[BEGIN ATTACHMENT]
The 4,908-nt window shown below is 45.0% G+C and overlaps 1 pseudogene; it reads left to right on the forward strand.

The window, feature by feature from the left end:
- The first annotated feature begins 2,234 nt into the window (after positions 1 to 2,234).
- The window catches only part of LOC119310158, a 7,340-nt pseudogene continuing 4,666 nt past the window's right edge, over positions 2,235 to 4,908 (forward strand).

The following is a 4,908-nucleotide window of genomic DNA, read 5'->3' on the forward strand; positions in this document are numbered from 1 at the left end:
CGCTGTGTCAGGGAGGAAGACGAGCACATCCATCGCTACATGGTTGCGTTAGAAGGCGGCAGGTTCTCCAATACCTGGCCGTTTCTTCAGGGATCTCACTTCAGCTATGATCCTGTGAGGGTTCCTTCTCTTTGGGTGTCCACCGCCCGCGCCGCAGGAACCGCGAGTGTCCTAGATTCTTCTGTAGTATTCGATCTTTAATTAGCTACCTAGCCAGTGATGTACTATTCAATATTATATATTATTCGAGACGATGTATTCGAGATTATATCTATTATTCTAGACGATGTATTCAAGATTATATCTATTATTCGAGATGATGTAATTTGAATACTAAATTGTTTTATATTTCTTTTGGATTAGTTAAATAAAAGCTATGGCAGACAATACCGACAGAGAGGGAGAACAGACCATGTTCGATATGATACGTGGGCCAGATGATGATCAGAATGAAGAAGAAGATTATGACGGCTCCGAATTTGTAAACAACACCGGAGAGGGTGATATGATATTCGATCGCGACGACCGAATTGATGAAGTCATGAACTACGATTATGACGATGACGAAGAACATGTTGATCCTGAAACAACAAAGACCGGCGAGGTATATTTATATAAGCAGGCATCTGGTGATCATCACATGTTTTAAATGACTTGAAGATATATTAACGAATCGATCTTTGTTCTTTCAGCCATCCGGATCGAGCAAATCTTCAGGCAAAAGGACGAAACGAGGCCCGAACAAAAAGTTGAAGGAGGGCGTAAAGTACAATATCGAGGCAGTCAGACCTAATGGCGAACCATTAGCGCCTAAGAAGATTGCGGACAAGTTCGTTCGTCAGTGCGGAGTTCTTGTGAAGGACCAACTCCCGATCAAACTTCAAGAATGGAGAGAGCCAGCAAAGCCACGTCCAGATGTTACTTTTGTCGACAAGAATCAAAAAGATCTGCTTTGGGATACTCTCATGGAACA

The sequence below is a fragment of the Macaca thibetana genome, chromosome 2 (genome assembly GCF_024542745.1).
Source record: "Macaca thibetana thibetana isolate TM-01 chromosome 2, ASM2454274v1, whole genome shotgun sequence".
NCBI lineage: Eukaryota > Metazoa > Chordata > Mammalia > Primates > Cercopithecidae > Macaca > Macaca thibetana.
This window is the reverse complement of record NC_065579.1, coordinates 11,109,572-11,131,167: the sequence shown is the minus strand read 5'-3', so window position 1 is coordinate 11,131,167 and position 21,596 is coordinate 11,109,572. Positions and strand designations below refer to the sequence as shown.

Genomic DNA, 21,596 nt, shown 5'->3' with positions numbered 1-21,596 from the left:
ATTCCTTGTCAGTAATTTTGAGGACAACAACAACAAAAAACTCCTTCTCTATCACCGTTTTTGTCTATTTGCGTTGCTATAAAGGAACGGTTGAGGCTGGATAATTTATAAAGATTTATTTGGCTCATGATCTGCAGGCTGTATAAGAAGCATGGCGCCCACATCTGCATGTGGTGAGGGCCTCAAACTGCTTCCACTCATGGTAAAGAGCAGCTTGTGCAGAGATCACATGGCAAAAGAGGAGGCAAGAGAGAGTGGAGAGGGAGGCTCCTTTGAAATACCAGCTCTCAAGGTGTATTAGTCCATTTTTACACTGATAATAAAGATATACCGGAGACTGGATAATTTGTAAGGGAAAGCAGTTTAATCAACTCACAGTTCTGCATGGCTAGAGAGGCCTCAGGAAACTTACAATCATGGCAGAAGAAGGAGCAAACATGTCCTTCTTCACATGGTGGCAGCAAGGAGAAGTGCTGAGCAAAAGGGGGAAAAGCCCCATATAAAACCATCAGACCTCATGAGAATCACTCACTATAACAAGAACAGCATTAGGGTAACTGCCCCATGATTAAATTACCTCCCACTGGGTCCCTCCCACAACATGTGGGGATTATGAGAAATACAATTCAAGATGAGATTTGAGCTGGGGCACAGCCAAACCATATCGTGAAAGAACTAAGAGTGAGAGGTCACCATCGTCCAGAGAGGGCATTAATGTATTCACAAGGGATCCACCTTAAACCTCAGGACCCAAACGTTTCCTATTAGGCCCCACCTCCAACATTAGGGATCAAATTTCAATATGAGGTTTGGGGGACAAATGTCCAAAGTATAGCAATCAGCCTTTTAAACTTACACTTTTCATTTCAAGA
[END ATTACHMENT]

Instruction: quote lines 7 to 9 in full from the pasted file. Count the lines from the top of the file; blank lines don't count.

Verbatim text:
The sequence below is a fragment of the Macaca thibetana genome, chromosome 2 (genome assembly GCF_024542745.1).
Source record: "Macaca thibetana thibetana isolate TM-01 chromosome 2, ASM2454274v1, whole genome shotgun sequence".
NCBI lineage: Eukaryota > Metazoa > Chordata > Mammalia > Primates > Cercopithecidae > Macaca > Macaca thibetana.